Found 10 - 20 results of 26 programs matching keyword "light"
In conjunction with this summer's special exhibition Reflections, Exploratorium Senior Scientist Paul Doherty joins us for a hands-on Webcast. What effect does looking through two mirrors have on an image? Or three mirrors? Join Senior Scientist Paul Doherty as he measures the power used by two lightbulbs--one incandescent and one fluorescent--that make the same amount of light. A century after publication of Einstein's famous papers on light and relativity, this most celebrated of Nobel Laureates will be the subject of a talk by award-winning science writer K.C. Cole. She'll discuss the ways in which Einstein continues to influence physics today, from detecting gravity waves to understanding string theory. In this zany competition teachers will have ten minutes to create a science activity from a special St. Patrick's Day secret ingredient-things that are green! The concept of space-time--perhaps Einstein's most fundamental contribution to our understanding of the universe--will be explored using special red lasers. How does your eye work? You see the world because light gets into your eyes. Your eye uses that light to make an image of the world inside your eye—just as a camera uses light to make a photograph. At the Exploratorium, we dissect cow eyes to show people how an eye functions, and look at the parts that make up an eye.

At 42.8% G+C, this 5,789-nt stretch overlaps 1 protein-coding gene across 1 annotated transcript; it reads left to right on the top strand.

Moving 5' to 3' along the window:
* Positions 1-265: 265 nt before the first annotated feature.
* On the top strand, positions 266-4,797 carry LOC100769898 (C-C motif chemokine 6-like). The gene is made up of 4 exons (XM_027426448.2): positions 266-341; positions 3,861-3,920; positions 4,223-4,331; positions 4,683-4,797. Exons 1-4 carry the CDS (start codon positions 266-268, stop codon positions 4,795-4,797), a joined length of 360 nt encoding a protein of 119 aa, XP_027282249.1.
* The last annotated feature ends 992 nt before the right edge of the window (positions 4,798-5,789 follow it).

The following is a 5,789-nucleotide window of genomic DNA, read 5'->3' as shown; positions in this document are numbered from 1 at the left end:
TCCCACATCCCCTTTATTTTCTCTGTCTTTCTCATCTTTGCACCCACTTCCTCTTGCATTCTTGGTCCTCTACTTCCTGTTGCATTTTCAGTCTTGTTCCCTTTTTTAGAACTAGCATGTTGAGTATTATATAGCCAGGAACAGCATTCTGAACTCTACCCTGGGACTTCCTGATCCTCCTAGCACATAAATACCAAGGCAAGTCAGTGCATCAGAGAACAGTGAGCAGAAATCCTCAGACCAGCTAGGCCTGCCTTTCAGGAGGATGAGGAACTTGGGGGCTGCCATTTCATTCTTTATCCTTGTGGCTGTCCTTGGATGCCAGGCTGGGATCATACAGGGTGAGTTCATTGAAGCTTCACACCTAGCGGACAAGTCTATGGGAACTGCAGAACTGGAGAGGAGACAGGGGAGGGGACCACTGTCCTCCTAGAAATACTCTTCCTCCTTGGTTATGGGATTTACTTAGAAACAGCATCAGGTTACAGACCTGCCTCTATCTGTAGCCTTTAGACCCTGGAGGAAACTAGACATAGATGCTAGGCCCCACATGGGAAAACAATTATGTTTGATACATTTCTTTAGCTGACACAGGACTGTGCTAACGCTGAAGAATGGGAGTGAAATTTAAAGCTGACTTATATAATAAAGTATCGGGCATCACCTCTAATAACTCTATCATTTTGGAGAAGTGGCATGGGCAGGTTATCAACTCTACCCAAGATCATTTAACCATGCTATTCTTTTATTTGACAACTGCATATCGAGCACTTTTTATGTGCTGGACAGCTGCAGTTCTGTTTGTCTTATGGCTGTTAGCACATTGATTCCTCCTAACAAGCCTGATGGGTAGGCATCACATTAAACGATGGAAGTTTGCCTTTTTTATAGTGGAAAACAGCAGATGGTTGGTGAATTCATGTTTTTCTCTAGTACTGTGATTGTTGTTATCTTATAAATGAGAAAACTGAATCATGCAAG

This video shows and explains a dissection with one of our staff Explainers. Paul Doherty and Eric Wegryn explore the latest photos of Titan, Saturn’s largest moon, taken from only 750 miles away by the Huygens probe. Dr. Paul Doherty and Dr. Eric Weygren discuss the most intriguing moon in the Solar System, Titan. Titan is veiled in a mysterious, dense, foggy atmosphere. The Live @ cast and crew take a journey to our Nation's Capitol for a special politically-charged edition of Iron Science Teacher. The competitors must create a math or science activity that is politically correct and leaves no child behind. James Turrell studied optics and perceptual psychology in college, but gravitated towards art as his curiosity led him to investigate light itself. In this Webcast of a lecture, James Turrell discusses his experiences manipulating pure light and how it became his artistic medium. He reveals how this early work led him to discover Roden Crater in Arizona and to create his subsequent lifelong project of transforming the crater into an astronomical observatory.